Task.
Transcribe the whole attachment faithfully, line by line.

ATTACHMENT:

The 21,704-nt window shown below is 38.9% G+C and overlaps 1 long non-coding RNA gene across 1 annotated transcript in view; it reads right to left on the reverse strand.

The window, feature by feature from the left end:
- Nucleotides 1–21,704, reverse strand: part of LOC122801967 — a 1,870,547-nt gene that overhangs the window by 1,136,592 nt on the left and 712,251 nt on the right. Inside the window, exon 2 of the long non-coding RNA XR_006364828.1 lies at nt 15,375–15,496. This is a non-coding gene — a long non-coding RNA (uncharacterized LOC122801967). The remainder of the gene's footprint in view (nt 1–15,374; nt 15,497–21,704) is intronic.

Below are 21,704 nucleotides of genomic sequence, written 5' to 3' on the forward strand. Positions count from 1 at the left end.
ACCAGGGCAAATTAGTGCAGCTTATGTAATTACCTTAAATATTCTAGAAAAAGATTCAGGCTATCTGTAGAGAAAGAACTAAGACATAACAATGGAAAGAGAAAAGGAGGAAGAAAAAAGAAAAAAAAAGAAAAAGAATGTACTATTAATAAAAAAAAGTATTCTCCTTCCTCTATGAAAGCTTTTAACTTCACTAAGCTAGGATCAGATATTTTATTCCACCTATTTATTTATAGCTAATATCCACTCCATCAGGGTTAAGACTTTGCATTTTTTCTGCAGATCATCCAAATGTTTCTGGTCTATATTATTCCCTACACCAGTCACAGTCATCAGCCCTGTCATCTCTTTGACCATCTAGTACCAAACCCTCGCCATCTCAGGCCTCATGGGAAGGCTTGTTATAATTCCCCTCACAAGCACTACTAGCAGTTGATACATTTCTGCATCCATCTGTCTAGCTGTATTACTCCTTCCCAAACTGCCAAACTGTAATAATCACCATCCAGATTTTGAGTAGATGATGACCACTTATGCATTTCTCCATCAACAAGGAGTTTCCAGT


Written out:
The 21,704-nt window shown below is 38.9% G+C and overlaps 1 long non-coding RNA gene across 1 annotated transcript in view; it reads right to left on the reverse strand.

The window, feature by feature from the left end:
- Nucleotides 1–21,704, reverse strand: part of LOC122801967 — a 1,870,547-nt gene that overhangs the window by 1,136,592 nt on the left and 712,251 nt on the right. Inside the window, exon 2 of the long non-coding RNA XR_006364828.1 lies at nt 15,375–15,496. This is a non-coding gene — a long non-coding RNA (uncharacterized LOC122801967). The remainder of the gene's footprint in view (nt 1–15,374; nt 15,497–21,704) is intronic.

Below are 21,704 nucleotides of genomic sequence, written 5' to 3' on the forward strand. Positions count from 1 at the left end.
ACCAGGGCAAATTAGTGCAGCTTATGTAATTACCTTAAATATTCTAGAAAAAGATTCAGGCTATCTGTAGAGAAAGAACTAAGACATAACAATGGAAAGAGAAAAGGAGGAAGAAAAAAGAAAAAAAAAGAAAAAGAATGTACTATTAATAAAAAAAAGTATTCTCCTTCCTCTATGAAAGCTTTTAACTTCACTAAGCTAGGATCAGATATTTTATTCCACCTATTTATTTATAGCTAATATCCACTCCATCAGGGTTAAGACTTTGCATTTTTTCTGCAGATCATCCAAATGTTTCTGGTCTATATTATTCCCTACACCAGTCACAGTCATCAGCCCTGTCATCTCTTTGACCATCTAGTACCAAACCCTCGCCATCTCAGGCCTCATGGGAAGGCTTGTTATAATTCCCCTCACAAGCACTACTAGCAGTTGATACATTTCTGCATCCATCTGTCTAGCTGTATTACTCCTTCCCAAACTGCCAAACTGTAATAATCACCATCCAGATTTTGAGTAGATGATGACCACTTATGCATTTCTCCATCAACAAGGAGTTTCCAGT